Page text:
When my son got his iPad, I had no idea how overwhelming it would be to try to pick appropriate apps for him to get started with. There were so many out there to choose from. Through the advice of other autism moms, therapists, and a whole lot of trial and error, I have developed my own top ten list. Keep in mind, that no two kids with autism are alike…. What interests my son, may not interest yours or your child may have completely different needs, but hopefully, this will at least spark some ideas to help you get you started.
#10 Injini Lite (free)
This app is a smaller version of the actual full app. It only allows you to play a small portion of what is offered. However, it is a really neat app. You can feed animals, sheer sheep, solve puzzles, play a game called squares (which reminds me a little of the old electronic “Simon” game), tracing, pop correctly colored balloons, etc. This is the most I have seen offered in a free app. What it really does though is make you want the full version (which my son uses in therapy) but at the sticker shock of $29.99, we are making do with the free version at home for now. My son plays this app weekly, but would probably play it daily if we had the full version. The levels they offer in the lite version have simply become too easy for him. I will certainly consider purchasing the full app in the future.
#9 Sesame Street The Monster at the End of This Book $3.99
Really nice book that allows you to play along in the story. Grover tries his best to keep the reader from continuing on in the story, but the player can overcome the obstacles much to his dismay. Just a fun book, but it does usually require some assistance from a grown up to help my son complete some of the tasks. (It is cute enough that the grown up doesn’t mind.)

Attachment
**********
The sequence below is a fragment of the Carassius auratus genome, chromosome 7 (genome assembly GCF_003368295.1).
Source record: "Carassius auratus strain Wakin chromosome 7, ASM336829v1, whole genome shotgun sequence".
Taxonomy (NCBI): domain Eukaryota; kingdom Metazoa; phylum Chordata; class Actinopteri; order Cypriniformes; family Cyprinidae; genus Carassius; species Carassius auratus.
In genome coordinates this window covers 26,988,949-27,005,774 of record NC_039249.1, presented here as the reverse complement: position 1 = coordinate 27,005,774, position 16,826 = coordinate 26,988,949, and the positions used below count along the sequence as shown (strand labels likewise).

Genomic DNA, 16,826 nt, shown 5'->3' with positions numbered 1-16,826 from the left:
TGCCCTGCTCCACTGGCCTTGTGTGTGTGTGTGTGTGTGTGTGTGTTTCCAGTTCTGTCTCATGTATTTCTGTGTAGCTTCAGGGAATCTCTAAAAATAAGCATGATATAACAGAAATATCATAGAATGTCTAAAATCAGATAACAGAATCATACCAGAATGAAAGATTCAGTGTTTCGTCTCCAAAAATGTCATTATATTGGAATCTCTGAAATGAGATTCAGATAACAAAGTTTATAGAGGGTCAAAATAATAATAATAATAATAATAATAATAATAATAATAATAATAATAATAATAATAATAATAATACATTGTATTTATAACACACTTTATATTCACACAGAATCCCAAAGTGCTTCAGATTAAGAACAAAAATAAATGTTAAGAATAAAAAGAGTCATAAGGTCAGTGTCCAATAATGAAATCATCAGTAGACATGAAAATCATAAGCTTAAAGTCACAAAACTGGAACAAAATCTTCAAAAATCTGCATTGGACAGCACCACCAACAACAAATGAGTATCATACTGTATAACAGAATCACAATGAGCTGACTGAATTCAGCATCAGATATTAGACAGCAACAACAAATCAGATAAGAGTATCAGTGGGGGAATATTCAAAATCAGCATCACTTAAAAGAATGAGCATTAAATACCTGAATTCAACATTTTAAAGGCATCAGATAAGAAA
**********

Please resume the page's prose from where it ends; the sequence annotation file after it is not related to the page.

#8 Monkey Preschool When I Grow Up $0.99
This cute app allows you to select a monkey to dress in appropriate attire thus selecting a career for it (or sometimes multiple careers). Once the monkey is dressed, it tells you what it wants to be when it grows up and does a little dance and you can start all over again. This app gets selected often, but doesn’t keep his attention for long.
#7 I See Ewe $0.99
This app allows you to choose from the options menu if you want to work on identifying objects, colors, animals, shapes or you can choose a variety. It also allows you to choose how many cards you want on the board at a time (difficulty level). For example, with colors, using the 4 card choice, 4 cards come up and it will tell you… “find the brown triangle.” This very simple game is really good for working on receptive language skills since you are listening to verbal request (you can work without the verbal prompt and choose just a written prompt if desired). You can also choose a memory/concentration game. This app is played off and on throughout the week, but it only keeps his attention for a couple minutes at a time. He usually plays this and moves onto another app. My only complaint with this app is that the settings option button is right with the game play buttons. My son is notorious for going in and changing not only the settings for the difficulty and skill being worked on, but he also thinks it is funny to change the language setting.
#6 FreeFall Spelling $1.99
In this app, letters fall down from the top of the page and you must drag them into their proper spot to make a word before they reach the bottom of the page. If you place them incorrectly or not fast enough, they simply scroll back down the page again until you get it right. It also periodically gives you a keyboard and a word to type. This app can be challenging at first for a child to figure out and you must be able to move fairly quickly with it. Still, a nice app and worth the $1.99. This one gets played weekly at my house.
#5 Super Why $3.99